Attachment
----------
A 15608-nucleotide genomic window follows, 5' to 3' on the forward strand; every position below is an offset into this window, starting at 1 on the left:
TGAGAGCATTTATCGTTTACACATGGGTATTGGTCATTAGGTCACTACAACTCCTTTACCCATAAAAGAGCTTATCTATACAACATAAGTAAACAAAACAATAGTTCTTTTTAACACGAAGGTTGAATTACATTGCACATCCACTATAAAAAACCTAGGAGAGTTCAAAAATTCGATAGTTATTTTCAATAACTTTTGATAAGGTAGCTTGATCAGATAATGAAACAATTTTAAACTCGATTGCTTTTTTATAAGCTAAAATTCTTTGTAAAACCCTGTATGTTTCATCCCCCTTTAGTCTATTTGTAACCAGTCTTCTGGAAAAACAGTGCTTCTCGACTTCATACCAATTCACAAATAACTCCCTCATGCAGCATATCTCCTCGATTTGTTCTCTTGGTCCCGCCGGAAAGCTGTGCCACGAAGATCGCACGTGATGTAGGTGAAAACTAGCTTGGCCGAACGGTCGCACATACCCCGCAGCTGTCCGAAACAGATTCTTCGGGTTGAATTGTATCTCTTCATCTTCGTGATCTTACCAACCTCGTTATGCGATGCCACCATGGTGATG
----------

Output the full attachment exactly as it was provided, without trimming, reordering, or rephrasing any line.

A 15608-nucleotide genomic window follows, 5' to 3' on the forward strand; every position below is an offset into this window, starting at 1 on the left:
TGAGAGCATTTATCGTTTACACATGGGTATTGGTCATTAGGTCACTACAACTCCTTTACCCATAAAAGAGCTTATCTATACAACATAAGTAAACAAAACAATAGTTCTTTTTAACACGAAGGTTGAATTACATTGCACATCCACTATAAAAAACCTAGGAGAGTTCAAAAATTCGATAGTTATTTTCAATAACTTTTGATAAGGTAGCTTGATCAGATAATGAAACAATTTTAAACTCGATTGCTTTTTTATAAGCTAAAATTCTTTGTAAAACCCTGTATGTTTCATCCCCCTTTAGTCTATTTGTAACCAGTCTTCTGGAAAAACAGTGCTTCTCGACTTCATACCAATTCACAAATAACTCCCTCATGCAGCATATCTCCTCGATTTGTTCTCTTGGTCCCGCCGGAAAGCTGTGCCACGAAGATCGCACGTGATGTAGGTGAAAACTAGCTTGGCCGAACGGTCGCACATACCCCGCAGCTGTCCGAAACAGATTCTTCGGGTTGAATTGTATCTCTTCATCTTCGTGATCTTACCAACCTCGTTATGCGATGCCACCATGGTGATG